The center seating section of this built-in unit is intended to be a bench with cabinetry (the aforementioned second and third boxes) overhead and storage underneath. My friend specified that a pretty arch would help define the space and match interior passage arches elsewhere in the house.
To make the arch, my friend created a cardboard template based on the other archways. Earlier, using the bandsaw and sander back in the shop, I used the template to create the piece of arch trim, leaving it purposely long so we could cut it to fit on site.
Standing in front of the unit, we held up the arch, marked the center point and the cut lines on the two edges. With a miter saw, we shortened the piece and slid it into place. It fit perfectly. To attach it, I cut a few pocket hole slots in the backsides of the arch and then glued and screwed it in place.
Trim and Siding
For the wall behind the bench, my friend bought weathered barn siding. As luck would have it, it was perfectly sized for the space. Using some brad nails and construction adhesive, we quickly “tiled” up the wall with the barn boards. Things were starting to come together.
We also added some trim to the side of the fourth cabinet box to match the look of the doors. In order to maintain the proportions of the trim, back in the shop I had pre-ripped the piece that would tuck behind the faceframe, which was ¾-inch thick. Had I not ripped the trim down by that amount, it would have appeared to be ¾-inch too wide. The rest of the trim we were able to cut to length at my friend's house.
For the bench itself, my friend planned to buy a weathered/distressed piece of oak to match his kitchen island. But, we still needed to build out the base of the bench. To do that, we cut several pieces of plywood to serve as supports and face-glued them to the cabinets on each side. A couple of additional plywood pieces, face-glued together, served as a center support. Then a piece of plywood laid across the three supports formed the bench itself. This created a pair of open cabinets under the seat, which we finished off with another face frame. Unlike the other cabinets, which would be covered with doors, this would be open, which my friend would later fill with appropriately sized baskets. All that remained to finish the bech was to add the oak seat, which we’d deal with later.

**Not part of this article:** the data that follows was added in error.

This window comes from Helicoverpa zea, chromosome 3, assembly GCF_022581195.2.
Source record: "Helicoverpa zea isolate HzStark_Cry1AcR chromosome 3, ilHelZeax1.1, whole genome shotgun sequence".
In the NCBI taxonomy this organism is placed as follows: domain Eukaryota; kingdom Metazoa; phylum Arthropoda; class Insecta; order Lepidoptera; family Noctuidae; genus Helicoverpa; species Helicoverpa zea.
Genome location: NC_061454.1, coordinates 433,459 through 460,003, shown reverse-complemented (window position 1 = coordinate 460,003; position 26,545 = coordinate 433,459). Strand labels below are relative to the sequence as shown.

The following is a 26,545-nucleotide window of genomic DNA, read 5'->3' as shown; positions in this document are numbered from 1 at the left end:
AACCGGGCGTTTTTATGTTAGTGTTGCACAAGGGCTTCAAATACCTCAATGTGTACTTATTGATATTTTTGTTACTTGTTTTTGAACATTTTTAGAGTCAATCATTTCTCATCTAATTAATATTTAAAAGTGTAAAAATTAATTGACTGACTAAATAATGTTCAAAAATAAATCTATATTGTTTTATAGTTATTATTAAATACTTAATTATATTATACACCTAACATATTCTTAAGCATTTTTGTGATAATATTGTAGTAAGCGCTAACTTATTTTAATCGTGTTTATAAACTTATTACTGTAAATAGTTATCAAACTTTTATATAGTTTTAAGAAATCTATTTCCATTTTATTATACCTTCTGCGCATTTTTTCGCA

My friend also purchased a HomeKit-enabled LED lighting tape to illuminate the seating area. We plugged the strip into an outlet under the bench and loosely wrapped the tape around the opening of the seating area. The color and intensity of the light is controllable by my friend through his phone. He made it glow blue, then red, then purple. Lighting the seating area from within gave it a lovely soft glow.
Minding the Gaps
Nobody would confuse us with professionals, but we were pretty proud of the work we did. But, let’s be honest — it wasn’t perfect. The most pressing concern was a few gaps and misalignments with the box’s face frames. The best solution to hiding these flaws would be liberal application of wood filler followed by ample sanding. This was another part of the project that I was happy to leave to my friend. It was also the lead-in to the next step, which was to prime everything for painting. This would be a good time to do it, since our next phase would be adding the crown molding, baseboards, and hanging the doors. But that’s for next time.